My first post on this blog was made 10 years ago on 11 May 2010. Since then I’ve made 535 total posts–roughly 4.4 posts a month or one post a week. There have been 752 comments from readers and myself that Monlegionnaire has over 5GB of multi-media posted or available to download with an additional bunch of downloads available on Mediafire. Total all time views are 741,277 — a 10-year average of 6,200 a month. There are 138 folks who follow Monlegionnaire. Not bad I guess for a hobby but not a great showing when compared to similar blogs. I’ve not promoted this blog in anyway nor do I do what the experts say about driving up traffic. I’ve kind of just let this page get discovered and hopefully bookmarked or followed. Very old school I guess and I’m glad I’ve kept at it.
To celebrate this anniversary I upgraded my WordPress plan. Now you won’t see those annoying banners and pop-ups bothering your reading experience or tempting you to buy something stupid like face masks or romance novels.
Why did I ever create this in the first place you might ask? It’s a long and stupid story but it all started when I thought about developing a role playing game about the classic French Foreign Legion. A role playing game (RPG) is a tabletop game in which several players take on the roles of imaginary characters who engage in adventures in a fictional setting with a plot that is partly overseen by a referee or game master with the rest left up to the rolls of odd shaped dice. The most famous of these games is Dungeons and Dragons, a game I began playing in 1977. My Foreign Legion game was going to integrate a Beau Geste type of setting for the role playing portion with tabletop war game rules involving miniatures and square cardboard unit counters (like Avalon Hill strategy games) to resolve skirmishes and pitched battles. Needless to say I never got around to finishing the project and instead got caught up in the amazing history, stories, and general romance of this storied Corps.
What is the future of this blog? I’m going to keep plugging along for another ten years at least. I’m trying to increase my posting rate which admittedly has been slacking this past year. I have many, many drafts of future posts and a veritable hoard of additional material to get to. Right around the corner I’ll be: updating the library page with more downloadable books; book and movie reviews; some war game terrain tips; more monthly pulp fiction stories supplemented with adventures from various British story papers. I’m also thinking of ways to generate some income from all this work so I can purchase more material such as pulps, books, magazines, photographs, period postcards and various other items to share. I’m thinking of selling some eBooks with exclusive or original material but more to follow on that. I’m also decided on selling some rare items in my collection so I will announce these eBay listings here as well.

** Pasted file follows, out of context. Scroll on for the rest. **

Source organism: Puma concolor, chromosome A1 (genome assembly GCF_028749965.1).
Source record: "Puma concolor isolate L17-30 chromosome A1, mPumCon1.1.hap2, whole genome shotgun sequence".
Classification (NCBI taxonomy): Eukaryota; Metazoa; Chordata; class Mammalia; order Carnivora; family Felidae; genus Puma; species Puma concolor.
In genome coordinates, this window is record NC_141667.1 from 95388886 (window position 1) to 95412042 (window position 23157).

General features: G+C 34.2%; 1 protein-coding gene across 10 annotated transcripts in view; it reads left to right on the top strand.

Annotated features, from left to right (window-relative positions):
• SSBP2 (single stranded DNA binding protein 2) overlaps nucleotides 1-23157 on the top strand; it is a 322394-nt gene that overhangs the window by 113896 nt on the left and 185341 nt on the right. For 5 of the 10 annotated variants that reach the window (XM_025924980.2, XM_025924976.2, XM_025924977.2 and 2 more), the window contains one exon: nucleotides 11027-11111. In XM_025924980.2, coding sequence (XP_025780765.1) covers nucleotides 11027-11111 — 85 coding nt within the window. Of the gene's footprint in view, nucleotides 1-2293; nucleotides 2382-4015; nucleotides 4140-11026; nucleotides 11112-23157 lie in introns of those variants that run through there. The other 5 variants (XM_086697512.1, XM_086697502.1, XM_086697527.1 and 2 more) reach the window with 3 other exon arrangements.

Looking back. I was very excited about my game project when I started it but like many other creative things I start it just didn’t happen. When I was drafting the outline for my game I knew I needed a bunch of maps so I created one for Sidi Bel Abbes in Algeria, the garrison city I believed would be the primary base for your Legionnaire characters. I then created another map for a barracks room typical of what you would find in the Quartier Vienot (the Legion base). The Sidi Bel Abbes map was my second post to Monlegionnaire so today I thought I would follow up that thread by sharing the barracks maps and a book extract I found about the town.
To understand why Sidi Bel Abbes would be the logical and equivalent choice for the proverbial “Village Inn” setting normally found in Dungeons and Dragons here is a chapter from a 1934 book called Sinful Cities of the Western World by Hendrick DeLeeuw. It is short but drips with potential plots and covers the illicit sex-trade of the Arab Quarter of that city pretty well. So if one is inclined to move this information into the gaming mode all that is needed is to populate the map with your bars, hotels, shops, secret societies, villains and friendly contacts and non-player characters, and you have the start on a Foreign Legion adventure straight out of the pulps.